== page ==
….almost immediately saw a bone and a couple of steps later, I found a group of clothing. I was briefly overcome with emotion for realizing I had successfully navigated the group to the correct spot, which was not certain, and that human remains were there too. What a relief and of course knowing the hiker's family would finally have closure.
Both hiking shoes were close together and I am certain that on Monday, one had been close to the hiking poles a little higher on the slope but I could be wrong. The leader of the group called us all together and announced this was now a crime scene. I asked if I should return to my car but he said no so I participated in the search for more remains.
Nature's predators had done what they do so the remains were spread over a broad area. As remains were found, green tape was fixed to the location. Communication was made to the Sheriff's department giving updates and soon word got out to the media. I was told the interest was high and all the local media outlets created updates.
The forest was relatively open beneath the canopy so walking is not difficult other than the steepness of the slopes and occasional boulder fields that prevent direct walking up the ridge.
Everything that could be recovered was recovered. GPS devices were consulted to compare past search segments with where we were now. I heard conflicting distance comparisons but the 120 people who contributed to the February effort and done a comprehensive job given the evidence they had. The hiker, once a 911 call had been made, should have stayed in place and he would have been found but given the conditions on the ground and an unknown mental state, it made sense to him to continue to walk.
I was given permission to hike out but they insisted I have an escort. It is a steep ascent out of there. I reached my car, thanked my 3 escorts and was told I would receive a certificate of appreciation from the Sheriff's department which I will value.
I began the long drive from the peak, a combination of pavement and scraped dirt. It has been an interesting 3 days and I am glad I have this blog to record the experience. I have purposely excluded some images and content and maybe some of what I did post was borderline suitable given the audience. If so, I apologize.
I am pretty excited to be part of a group effort that hopefully will result in the discovery of the remains of the lost hiker described below. It would thrill me to help bring closure for the family but first things first, I have to find the site which I am pretty sure I will be able to do. I'm prepared for a long day of searching but hopeful for a short day. A local paper, the Green Valley news, ran a story this evening if you would like an update. The family of the hiker has been notified so that's good. https://www.gvnews.com/news/items-belonging-to-missing-hiker-discovered-in-santa-ritas/article_e499e36a-a2be-11e9-9f95-4b6ceaffd293.html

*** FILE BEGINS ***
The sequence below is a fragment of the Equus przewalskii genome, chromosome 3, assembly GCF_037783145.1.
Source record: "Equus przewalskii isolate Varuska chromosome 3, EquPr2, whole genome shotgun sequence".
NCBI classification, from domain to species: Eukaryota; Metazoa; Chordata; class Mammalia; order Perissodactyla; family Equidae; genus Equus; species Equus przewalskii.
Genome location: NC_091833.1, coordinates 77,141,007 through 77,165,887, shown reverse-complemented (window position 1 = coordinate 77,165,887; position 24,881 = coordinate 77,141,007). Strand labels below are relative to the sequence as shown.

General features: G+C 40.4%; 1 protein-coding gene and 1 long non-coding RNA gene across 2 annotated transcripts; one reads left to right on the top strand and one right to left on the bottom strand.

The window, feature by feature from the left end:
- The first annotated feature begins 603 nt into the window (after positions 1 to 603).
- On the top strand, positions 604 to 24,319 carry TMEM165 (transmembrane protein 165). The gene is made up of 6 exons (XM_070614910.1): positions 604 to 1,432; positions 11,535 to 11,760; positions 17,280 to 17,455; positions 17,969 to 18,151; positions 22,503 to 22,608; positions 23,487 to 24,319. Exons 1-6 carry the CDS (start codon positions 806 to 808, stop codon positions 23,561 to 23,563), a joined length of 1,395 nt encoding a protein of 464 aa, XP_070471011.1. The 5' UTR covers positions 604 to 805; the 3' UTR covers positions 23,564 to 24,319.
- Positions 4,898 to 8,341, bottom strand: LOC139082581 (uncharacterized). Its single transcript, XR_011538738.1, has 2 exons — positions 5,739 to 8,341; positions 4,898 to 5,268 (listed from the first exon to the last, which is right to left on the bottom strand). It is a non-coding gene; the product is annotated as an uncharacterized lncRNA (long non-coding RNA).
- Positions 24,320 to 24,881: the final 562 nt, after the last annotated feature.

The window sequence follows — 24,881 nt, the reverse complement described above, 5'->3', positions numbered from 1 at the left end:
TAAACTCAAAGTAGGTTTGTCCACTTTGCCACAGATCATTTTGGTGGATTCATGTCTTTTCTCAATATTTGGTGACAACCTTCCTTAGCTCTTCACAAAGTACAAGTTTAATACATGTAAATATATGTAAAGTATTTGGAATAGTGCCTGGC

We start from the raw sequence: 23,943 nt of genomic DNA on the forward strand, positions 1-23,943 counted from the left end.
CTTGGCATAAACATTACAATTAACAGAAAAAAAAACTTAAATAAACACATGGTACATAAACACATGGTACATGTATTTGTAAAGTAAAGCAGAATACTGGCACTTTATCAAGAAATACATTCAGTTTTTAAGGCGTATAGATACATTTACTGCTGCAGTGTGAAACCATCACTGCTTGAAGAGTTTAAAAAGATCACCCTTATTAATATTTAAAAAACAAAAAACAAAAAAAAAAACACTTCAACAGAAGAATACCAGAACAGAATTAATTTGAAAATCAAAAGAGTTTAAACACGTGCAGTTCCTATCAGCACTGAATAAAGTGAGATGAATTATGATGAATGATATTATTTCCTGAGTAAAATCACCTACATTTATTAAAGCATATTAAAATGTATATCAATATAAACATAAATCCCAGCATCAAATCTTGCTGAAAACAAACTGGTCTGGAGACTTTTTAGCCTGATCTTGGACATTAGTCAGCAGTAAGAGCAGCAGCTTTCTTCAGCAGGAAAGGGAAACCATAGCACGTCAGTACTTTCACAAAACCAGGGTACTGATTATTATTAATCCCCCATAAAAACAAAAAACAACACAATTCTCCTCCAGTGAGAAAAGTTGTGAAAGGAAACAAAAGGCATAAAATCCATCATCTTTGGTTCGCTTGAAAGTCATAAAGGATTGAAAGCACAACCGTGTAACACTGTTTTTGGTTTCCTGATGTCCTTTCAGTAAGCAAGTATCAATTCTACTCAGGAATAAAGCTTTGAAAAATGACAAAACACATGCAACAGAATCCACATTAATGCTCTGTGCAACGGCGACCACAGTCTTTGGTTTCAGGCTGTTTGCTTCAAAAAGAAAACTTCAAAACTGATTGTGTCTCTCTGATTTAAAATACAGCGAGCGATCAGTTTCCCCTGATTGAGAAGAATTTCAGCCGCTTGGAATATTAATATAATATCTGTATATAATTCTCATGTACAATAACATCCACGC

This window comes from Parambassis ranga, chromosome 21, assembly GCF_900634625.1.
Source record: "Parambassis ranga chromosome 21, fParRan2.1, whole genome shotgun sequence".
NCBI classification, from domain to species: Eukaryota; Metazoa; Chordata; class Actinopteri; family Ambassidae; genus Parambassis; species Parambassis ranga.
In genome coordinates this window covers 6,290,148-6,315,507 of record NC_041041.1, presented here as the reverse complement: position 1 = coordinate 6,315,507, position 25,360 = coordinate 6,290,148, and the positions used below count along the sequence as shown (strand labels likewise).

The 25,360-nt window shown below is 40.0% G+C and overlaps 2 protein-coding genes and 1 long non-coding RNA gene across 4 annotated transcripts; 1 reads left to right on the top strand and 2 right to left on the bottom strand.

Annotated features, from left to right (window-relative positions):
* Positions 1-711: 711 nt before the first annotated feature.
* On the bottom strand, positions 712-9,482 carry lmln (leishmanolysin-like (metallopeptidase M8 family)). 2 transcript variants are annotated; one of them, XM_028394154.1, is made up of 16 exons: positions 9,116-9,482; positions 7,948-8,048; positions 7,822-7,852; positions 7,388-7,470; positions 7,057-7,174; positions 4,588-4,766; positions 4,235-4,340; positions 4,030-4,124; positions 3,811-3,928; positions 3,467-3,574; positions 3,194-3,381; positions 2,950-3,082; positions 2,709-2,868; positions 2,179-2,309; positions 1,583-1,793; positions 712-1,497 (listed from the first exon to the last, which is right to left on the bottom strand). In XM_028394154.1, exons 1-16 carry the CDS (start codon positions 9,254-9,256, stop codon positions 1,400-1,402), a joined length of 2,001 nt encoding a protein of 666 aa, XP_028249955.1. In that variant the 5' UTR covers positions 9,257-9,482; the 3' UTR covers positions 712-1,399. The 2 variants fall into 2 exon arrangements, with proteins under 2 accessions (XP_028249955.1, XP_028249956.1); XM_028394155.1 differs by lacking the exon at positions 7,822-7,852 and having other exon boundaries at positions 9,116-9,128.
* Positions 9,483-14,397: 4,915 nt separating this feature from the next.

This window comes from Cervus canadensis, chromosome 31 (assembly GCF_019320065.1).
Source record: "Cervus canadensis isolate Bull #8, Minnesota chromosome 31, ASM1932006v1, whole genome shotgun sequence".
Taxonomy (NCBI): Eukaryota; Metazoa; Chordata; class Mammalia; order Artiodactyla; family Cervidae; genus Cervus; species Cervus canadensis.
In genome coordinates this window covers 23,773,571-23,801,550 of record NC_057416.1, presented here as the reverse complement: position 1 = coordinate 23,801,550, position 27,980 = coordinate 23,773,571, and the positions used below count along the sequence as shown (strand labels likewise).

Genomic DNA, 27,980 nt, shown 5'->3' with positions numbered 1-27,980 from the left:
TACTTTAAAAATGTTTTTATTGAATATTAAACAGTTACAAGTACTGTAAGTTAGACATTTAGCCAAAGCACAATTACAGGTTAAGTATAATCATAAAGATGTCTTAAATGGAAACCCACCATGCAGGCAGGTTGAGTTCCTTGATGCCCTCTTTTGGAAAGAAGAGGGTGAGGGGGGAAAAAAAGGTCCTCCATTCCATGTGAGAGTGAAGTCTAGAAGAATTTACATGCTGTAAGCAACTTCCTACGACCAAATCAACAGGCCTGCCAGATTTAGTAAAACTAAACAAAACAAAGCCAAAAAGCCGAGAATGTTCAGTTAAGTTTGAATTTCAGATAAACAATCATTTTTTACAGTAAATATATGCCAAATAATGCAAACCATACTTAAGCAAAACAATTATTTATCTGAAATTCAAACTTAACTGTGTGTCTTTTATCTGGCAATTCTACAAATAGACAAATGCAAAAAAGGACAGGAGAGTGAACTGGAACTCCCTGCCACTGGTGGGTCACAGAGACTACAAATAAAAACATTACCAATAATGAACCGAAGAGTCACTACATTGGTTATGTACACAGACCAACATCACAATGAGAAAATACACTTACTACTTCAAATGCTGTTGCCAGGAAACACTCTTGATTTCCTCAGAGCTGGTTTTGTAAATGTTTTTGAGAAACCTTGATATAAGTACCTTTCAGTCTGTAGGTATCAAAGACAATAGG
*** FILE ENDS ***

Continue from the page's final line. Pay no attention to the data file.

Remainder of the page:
I'll cut to the chase. I have an interesting story to tell and will but above is probably where an Ohio man sought some shelter on the final night of his life. I became lost today, stupidly, but while looking for the return route, I found this spot where there were two hiking poles, a waist pack containing car keys among other items and one hiking shoe still laced. In February, an Ohio man became lost and despite the efforts of several SAR teams, no evidence of him was ever found, until today. I was interviewed by deputies and asked if I would lead a group back to the site which I am glad to do. Lots of images and the story to come. I hope the human remains can be found and it brings closure for the family.
I did a 2 mile group hike in the morning and had a nagging sense that just wasn't enough (it isn't) so saw a Meetup group was playing kickball at 5:30pm. Hmmmm, that could be a decent workout so drove south into Tucson and was prepared to turn around, as who would come out in this heat (104)? Well, 10 of us did and was told typically they have at least 20 but the holiday weekend must have kept some away. OK, full disclosure, I was the oldest by at least 20 years and have not had a kickball kicked my way in at least 45 years. I stroll out to the field and the shortstop position is vacant!!! Nooooo. The only thought is, "please don't kick it towards me.". 2nd kicker, fly ball, wind blowing in, I jog forward and.....CATCH IT!!! I am stunned and try to be nonchalant about it. Next inning, 3 consecutive balls are kicked in the air toward me and I catch each of them....how bout that?!?! Our team wins 11-5 and the "kids" were a lot of fun. Well, back to hiking and a big one coming tomorrow.